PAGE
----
The drugs slipped into Hazel's body and worked their magic. The pain dulled little by little, and she slipped into a deep, dreamless sleep.
Somewhere in the night she had roused once more, and they had taken the breathing tube from her. Her mother was still there, holding her hand.
Hazel wanted to ask about Madison, and Bey and Caly and Phoenix.
Her mother looked at her sadly and shook her head.
"Go to sleep, baby." The poor girl was making no sense at all, her speech slurred by morphine and the swelling in her face. Her mother thought she had heard about a bay, but couldn't be sure.
Hazel fell back to sleep.
Hazel woke in the morning to bright sunshine pouring through her hospital room window. The night before had been like a dream. A room full of strange machines and blinking lights and the air thick with sadness and fear.
Now, bathed in bright morning light, reality seemed firmly grounded, from the fresh white linens on her bed to her mother dozing in the chair beside her.
Hazel could only look properly through one eye at her sleeping mother. She smiled, and winced, feeling the swelling and soreness in her cheek. She looked down at her right hand all wrapped up in a cast. A stab of guilt, bringing last night's confusion went straight through her heart.
Carefully, she reached for her mother's hand.
Hazel's mother woke, unsure of her surroundings. Then, seeing her daughter, she was suddenly up and beaming, stroking her hair and exclaiming about how good it was she was awake. She talked a mile a minute.
"Are you hungry?" She asked. "I can get you anything you want. They have a full cafeteria here and everything! Tell me what you want, sweetie." Then, considering, "if you can't talk I've got this notepad here, they said you might have a sore throat from the breathing tube, so if you don't want to talk--"
"Mom," Hazel croaked. "I would like some water."
"Of course, baby!" Her mother rang for the nurse again, who came in and took the order for water, while checking Hazel over as her mother clucked and fretted and beamed.
The water was deliciously cool. She didn't care that she couldn't drink it without spilling, she was godawfully thirsty. Her throat did feel a little sore she noticed.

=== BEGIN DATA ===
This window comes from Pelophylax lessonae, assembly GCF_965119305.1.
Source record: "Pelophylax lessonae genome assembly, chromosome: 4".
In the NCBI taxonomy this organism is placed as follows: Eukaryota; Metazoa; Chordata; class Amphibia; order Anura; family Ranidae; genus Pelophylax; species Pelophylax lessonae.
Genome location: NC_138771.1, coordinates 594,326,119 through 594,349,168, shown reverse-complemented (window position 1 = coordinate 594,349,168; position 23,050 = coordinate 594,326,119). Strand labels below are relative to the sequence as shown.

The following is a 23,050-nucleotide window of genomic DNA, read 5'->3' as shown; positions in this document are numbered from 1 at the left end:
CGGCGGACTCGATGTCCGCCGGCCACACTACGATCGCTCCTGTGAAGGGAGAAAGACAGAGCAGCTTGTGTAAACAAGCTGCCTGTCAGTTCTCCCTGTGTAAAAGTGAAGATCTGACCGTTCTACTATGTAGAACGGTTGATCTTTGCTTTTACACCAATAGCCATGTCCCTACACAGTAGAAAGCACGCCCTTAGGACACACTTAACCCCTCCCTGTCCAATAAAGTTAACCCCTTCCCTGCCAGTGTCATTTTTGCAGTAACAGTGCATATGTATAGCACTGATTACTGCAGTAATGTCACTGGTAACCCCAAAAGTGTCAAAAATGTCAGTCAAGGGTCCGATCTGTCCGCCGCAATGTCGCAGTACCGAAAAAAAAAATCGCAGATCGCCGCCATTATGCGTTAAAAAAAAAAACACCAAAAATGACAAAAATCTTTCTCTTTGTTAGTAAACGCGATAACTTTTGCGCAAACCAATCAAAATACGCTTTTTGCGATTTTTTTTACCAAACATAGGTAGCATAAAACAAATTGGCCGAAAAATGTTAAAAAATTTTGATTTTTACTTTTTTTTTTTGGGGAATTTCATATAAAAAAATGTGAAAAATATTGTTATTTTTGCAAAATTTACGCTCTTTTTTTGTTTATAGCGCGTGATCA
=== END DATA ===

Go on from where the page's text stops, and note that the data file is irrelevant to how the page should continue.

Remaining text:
"They said you'll have to stay here another day at least, just to make sure that everything is ok." Her mother was saying. "Of course, everything is ok, you know, it's just a formality, I wish they didn't have to, I said I could take care of you at home, but you know doctors." She talked breathlessly. Hazel could see how shaken up she was and she felt another stab of guilt.
"It's ok, Mom." Hazel rasped.
They talked awhile, or rather, Hazel listened as her mother talked. She didn't ask much about what happened probably realizing that Hazel was in no condition to be giving detailed reports. Hazel could see it burning to be asked though, behind that obvious guilt her mother was feeling. Guilt about not speaking to each other, guilt about not knowing where her daughter was last night.
Hazel had her own guilt, and a burning question of her own. But she was terrified to ask. She wavered between wanting to know and not, until finally she couldn't stand it any longer.
"Mom? Did they...did anyone say anything about...about anyone else getting hurt?"
Hazel's heart hammered in her chest as her mother furrowed her brow.
"No, no I don't think so, honey. Well, I mean, I didn't hear about anyone else."
Hazel took a deep breath, winced again when her ribs protested.
"Who brought me here? Was it you?"
Hazel's mother looked away. "No, no it wasn't me. It was Mr. Bey, your teacher."
Hazel's heart leaped. "Bey? He was ok, then?"